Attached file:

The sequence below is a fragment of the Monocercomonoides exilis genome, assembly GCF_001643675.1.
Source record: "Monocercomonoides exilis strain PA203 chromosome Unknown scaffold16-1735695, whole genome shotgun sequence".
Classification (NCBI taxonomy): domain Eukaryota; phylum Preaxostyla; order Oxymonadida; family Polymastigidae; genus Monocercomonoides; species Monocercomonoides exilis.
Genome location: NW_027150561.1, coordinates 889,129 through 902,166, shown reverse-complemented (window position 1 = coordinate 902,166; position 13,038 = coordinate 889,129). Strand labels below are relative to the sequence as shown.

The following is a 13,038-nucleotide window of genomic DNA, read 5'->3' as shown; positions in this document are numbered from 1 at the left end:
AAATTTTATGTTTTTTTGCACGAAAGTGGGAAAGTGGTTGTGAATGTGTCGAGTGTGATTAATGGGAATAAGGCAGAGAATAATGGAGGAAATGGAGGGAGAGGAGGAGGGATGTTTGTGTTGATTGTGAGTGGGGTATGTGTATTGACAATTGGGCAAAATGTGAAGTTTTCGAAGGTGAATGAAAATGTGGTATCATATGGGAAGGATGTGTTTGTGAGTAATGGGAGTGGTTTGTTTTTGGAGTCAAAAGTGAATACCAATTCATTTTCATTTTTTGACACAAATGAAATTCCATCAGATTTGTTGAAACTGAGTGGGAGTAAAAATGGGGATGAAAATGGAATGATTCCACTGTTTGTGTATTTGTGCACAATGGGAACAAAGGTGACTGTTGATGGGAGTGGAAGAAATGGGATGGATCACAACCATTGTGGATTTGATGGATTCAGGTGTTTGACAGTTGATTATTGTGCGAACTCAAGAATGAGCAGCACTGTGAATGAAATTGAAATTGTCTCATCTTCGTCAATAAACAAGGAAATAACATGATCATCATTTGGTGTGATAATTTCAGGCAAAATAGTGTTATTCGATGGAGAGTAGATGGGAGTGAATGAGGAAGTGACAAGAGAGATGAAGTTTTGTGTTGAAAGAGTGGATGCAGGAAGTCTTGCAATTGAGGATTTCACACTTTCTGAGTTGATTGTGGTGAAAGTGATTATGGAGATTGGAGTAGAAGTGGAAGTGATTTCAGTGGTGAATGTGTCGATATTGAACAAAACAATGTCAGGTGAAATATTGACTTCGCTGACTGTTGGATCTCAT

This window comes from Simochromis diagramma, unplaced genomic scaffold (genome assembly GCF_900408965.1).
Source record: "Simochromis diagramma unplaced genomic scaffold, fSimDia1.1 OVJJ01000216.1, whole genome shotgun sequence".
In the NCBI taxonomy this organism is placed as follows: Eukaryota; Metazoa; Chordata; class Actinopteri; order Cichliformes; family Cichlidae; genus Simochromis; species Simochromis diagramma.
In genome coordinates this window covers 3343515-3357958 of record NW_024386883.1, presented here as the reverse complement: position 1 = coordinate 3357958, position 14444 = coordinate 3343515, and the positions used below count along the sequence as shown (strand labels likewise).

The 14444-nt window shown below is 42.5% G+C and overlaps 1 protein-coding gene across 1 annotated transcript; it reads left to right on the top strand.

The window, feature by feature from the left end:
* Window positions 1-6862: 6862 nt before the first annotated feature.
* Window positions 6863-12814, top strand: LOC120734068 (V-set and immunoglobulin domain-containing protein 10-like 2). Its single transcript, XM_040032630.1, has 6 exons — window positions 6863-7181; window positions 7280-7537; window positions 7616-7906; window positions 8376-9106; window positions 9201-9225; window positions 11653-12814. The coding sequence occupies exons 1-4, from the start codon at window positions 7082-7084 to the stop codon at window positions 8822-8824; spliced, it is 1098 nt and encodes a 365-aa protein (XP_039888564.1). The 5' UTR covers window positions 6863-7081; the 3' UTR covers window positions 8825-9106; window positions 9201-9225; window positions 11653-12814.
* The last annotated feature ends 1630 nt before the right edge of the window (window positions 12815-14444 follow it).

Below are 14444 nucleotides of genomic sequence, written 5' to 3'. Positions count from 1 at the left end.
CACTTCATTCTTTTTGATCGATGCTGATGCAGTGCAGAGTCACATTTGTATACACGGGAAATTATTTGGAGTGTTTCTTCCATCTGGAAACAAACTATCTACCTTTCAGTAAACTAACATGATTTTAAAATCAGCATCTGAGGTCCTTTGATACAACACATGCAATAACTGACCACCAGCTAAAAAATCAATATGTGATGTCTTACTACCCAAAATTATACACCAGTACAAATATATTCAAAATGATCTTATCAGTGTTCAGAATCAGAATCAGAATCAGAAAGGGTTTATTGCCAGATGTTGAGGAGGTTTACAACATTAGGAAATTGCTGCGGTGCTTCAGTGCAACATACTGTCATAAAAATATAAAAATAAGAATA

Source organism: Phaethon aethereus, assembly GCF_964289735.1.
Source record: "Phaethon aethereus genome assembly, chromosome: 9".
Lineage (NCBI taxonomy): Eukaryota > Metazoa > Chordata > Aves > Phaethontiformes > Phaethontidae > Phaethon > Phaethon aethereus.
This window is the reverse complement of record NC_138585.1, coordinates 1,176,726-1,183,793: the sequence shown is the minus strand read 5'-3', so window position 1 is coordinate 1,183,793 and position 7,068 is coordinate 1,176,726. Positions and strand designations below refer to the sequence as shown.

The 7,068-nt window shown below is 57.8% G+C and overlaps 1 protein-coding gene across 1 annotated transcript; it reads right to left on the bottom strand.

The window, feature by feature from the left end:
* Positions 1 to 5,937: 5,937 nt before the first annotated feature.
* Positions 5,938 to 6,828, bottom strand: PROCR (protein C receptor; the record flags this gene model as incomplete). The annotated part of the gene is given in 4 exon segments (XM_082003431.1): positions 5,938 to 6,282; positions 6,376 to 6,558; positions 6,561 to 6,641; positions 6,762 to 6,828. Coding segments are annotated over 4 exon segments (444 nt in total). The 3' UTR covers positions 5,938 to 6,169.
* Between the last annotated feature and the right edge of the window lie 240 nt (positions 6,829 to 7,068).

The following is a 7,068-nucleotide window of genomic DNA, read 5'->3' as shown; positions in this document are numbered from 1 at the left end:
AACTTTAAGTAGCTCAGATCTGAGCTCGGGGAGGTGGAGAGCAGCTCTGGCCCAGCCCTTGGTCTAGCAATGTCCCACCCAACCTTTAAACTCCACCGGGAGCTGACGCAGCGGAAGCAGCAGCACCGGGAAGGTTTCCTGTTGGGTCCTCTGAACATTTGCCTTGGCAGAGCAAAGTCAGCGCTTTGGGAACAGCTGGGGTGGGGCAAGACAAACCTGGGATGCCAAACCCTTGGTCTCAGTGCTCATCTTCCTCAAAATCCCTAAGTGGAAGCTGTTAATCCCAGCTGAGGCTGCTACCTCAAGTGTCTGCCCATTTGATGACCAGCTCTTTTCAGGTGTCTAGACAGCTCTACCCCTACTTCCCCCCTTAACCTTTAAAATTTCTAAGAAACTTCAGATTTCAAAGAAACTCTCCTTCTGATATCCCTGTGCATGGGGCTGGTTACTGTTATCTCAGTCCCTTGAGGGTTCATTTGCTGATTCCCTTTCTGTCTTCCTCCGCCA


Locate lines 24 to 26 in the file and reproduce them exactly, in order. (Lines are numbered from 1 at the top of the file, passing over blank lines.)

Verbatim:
* Positions 1 to 5,937: 5,937 nt before the first annotated feature.
* Positions 5,938 to 6,828, bottom strand: PROCR (protein C receptor; the record flags this gene model as incomplete). The annotated part of the gene is given in 4 exon segments (XM_082003431.1): positions 5,938 to 6,282; positions 6,376 to 6,558; positions 6,561 to 6,641; positions 6,762 to 6,828. Coding segments are annotated over 4 exon segments (444 nt in total). The 3' UTR covers positions 5,938 to 6,169.
* Between the last annotated feature and the right edge of the window lie 240 nt (positions 6,829 to 7,068).